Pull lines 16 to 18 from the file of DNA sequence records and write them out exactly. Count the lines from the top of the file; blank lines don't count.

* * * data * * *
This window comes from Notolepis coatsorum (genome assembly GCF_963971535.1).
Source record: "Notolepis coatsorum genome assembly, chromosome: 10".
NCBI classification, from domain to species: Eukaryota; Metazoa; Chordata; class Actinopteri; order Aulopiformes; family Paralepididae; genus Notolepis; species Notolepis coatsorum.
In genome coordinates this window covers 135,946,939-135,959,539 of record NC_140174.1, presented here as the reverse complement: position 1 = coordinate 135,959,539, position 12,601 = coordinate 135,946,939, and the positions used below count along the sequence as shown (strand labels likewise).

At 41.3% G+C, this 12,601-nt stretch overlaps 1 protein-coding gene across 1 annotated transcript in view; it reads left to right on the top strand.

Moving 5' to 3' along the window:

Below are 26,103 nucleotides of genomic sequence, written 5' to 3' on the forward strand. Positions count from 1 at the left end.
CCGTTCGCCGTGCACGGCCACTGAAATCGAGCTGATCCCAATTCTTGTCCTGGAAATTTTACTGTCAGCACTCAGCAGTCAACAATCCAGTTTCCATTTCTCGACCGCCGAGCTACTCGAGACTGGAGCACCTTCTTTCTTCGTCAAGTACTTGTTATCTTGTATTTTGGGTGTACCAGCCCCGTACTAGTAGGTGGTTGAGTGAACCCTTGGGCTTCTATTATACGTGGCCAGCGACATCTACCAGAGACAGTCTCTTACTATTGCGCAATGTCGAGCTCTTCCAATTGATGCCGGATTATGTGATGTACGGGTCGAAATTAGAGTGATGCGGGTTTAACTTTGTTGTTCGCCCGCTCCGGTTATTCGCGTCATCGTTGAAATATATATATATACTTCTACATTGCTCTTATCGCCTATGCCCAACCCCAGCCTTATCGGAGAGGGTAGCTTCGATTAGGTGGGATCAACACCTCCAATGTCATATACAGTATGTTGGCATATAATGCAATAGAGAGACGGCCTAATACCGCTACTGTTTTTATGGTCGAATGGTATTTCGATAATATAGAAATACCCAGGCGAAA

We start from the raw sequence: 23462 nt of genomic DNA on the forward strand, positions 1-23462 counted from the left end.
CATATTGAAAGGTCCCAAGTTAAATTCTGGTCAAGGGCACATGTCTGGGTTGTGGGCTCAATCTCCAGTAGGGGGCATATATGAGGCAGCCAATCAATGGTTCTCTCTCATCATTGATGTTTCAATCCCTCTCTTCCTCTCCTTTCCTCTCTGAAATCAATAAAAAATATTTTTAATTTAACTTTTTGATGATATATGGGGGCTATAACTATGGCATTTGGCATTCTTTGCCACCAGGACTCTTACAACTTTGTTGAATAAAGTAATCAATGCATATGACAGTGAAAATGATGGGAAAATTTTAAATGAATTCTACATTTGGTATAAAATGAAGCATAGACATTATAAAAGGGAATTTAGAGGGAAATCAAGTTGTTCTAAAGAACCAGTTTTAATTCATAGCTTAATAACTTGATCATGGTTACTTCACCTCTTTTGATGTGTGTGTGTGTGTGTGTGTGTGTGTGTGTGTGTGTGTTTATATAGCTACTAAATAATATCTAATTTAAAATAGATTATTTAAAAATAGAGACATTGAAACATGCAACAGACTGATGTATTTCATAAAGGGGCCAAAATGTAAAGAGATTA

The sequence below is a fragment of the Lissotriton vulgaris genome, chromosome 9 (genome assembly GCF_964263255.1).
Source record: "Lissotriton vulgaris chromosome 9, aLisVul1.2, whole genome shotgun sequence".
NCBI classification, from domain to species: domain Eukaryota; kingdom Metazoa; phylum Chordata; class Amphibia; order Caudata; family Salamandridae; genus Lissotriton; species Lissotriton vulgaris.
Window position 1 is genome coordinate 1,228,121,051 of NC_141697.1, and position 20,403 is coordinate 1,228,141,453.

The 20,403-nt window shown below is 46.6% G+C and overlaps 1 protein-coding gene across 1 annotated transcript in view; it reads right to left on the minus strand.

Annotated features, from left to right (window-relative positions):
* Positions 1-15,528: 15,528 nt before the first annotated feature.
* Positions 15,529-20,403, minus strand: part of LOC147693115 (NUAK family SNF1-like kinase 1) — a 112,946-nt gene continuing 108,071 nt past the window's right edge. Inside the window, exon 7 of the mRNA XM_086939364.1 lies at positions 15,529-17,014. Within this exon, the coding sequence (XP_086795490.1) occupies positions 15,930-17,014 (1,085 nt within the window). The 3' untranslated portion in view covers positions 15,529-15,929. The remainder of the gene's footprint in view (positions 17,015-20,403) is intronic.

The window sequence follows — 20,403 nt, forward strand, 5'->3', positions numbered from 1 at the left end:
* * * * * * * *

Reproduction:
Annotated features, from left to right (window-relative positions):
* Positions 1-15,528: 15,528 nt before the first annotated feature.
* Positions 15,529-20,403, minus strand: part of LOC147693115 (NUAK family SNF1-like kinase 1) — a 112,946-nt gene continuing 108,071 nt past the window's right edge. Inside the window, exon 7 of the mRNA XM_086939364.1 lies at positions 15,529-17,014. Within this exon, the coding sequence (XP_086795490.1) occupies positions 15,930-17,014 (1,085 nt within the window). The 3' untranslated portion in view covers positions 15,529-15,929. The remainder of the gene's footprint in view (positions 17,015-20,403) is intronic.